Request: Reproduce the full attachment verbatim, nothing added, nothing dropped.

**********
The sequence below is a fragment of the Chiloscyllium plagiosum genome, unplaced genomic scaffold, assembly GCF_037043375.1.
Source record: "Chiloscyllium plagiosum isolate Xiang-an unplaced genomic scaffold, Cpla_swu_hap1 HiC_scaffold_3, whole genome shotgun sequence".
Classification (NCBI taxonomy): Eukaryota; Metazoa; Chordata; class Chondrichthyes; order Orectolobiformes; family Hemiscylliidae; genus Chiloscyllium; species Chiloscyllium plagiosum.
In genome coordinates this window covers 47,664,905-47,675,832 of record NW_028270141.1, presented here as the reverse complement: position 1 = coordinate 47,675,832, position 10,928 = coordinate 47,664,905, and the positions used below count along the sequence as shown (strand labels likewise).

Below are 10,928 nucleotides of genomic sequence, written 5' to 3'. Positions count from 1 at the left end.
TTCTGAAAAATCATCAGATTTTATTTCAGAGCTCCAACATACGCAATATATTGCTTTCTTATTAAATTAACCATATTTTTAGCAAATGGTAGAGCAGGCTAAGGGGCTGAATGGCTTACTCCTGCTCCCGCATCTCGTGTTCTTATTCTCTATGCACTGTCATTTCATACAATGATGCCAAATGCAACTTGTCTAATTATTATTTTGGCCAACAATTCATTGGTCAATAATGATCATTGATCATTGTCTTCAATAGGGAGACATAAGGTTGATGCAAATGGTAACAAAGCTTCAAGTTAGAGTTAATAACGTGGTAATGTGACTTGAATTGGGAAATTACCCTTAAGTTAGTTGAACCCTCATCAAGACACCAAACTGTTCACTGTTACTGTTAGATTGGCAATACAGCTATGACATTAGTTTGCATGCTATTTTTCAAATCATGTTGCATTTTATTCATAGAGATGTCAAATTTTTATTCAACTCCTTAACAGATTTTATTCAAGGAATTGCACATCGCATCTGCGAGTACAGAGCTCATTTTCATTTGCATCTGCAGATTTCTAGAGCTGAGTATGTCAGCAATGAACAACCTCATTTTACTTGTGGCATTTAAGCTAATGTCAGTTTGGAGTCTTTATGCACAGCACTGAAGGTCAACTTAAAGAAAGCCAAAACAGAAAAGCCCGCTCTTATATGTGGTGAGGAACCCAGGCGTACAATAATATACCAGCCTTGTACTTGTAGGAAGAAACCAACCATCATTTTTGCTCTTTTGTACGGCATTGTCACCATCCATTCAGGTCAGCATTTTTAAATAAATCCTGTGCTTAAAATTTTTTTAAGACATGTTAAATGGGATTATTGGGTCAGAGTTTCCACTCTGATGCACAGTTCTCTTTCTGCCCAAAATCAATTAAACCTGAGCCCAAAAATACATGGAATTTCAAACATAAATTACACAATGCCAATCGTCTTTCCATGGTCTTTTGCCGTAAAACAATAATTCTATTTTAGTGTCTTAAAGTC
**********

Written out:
The sequence below is a fragment of the Chiloscyllium plagiosum genome, unplaced genomic scaffold, assembly GCF_037043375.1.
Source record: "Chiloscyllium plagiosum isolate Xiang-an unplaced genomic scaffold, Cpla_swu_hap1 HiC_scaffold_3, whole genome shotgun sequence".
Classification (NCBI taxonomy): Eukaryota; Metazoa; Chordata; class Chondrichthyes; order Orectolobiformes; family Hemiscylliidae; genus Chiloscyllium; species Chiloscyllium plagiosum.
In genome coordinates this window covers 47,664,905-47,675,832 of record NW_028270141.1, presented here as the reverse complement: position 1 = coordinate 47,675,832, position 10,928 = coordinate 47,664,905, and the positions used below count along the sequence as shown (strand labels likewise).

Below are 10,928 nucleotides of genomic sequence, written 5' to 3'. Positions count from 1 at the left end.
TTCTGAAAAATCATCAGATTTTATTTCAGAGCTCCAACATACGCAATATATTGCTTTCTTATTAAATTAACCATATTTTTAGCAAATGGTAGAGCAGGCTAAGGGGCTGAATGGCTTACTCCTGCTCCCGCATCTCGTGTTCTTATTCTCTATGCACTGTCATTTCATACAATGATGCCAAATGCAACTTGTCTAATTATTATTTTGGCCAACAATTCATTGGTCAATAATGATCATTGATCATTGTCTTCAATAGGGAGACATAAGGTTGATGCAAATGGTAACAAAGCTTCAAGTTAGAGTTAATAACGTGGTAATGTGACTTGAATTGGGAAATTACCCTTAAGTTAGTTGAACCCTCATCAAGACACCAAACTGTTCACTGTTACTGTTAGATTGGCAATACAGCTATGACATTAGTTTGCATGCTATTTTTCAAATCATGTTGCATTTTATTCATAGAGATGTCAAATTTTTATTCAACTCCTTAACAGATTTTATTCAAGGAATTGCACATCGCATCTGCGAGTACAGAGCTCATTTTCATTTGCATCTGCAGATTTCTAGAGCTGAGTATGTCAGCAATGAACAACCTCATTTTACTTGTGGCATTTAAGCTAATGTCAGTTTGGAGTCTTTATGCACAGCACTGAAGGTCAACTTAAAGAAAGCCAAAACAGAAAAGCCCGCTCTTATATGTGGTGAGGAACCCAGGCGTACAATAATATACCAGCCTTGTACTTGTAGGAAGAAACCAACCATCATTTTTGCTCTTTTGTACGGCATTGTCACCATCCATTCAGGTCAGCATTTTTAAATAAATCCTGTGCTTAAAATTTTTTTAAGACATGTTAAATGGGATTATTGGGTCAGAGTTTCCACTCTGATGCACAGTTCTCTTTCTGCCCAAAATCAATTAAACCTGAGCCCAAAAATACATGGAATTTCAAACATAAATTACACAATGCCAATCGTCTTTCCATGGTCTTTTGCCGTAAAACAATAATTCTATTTTAGTGTCTTAAAGTC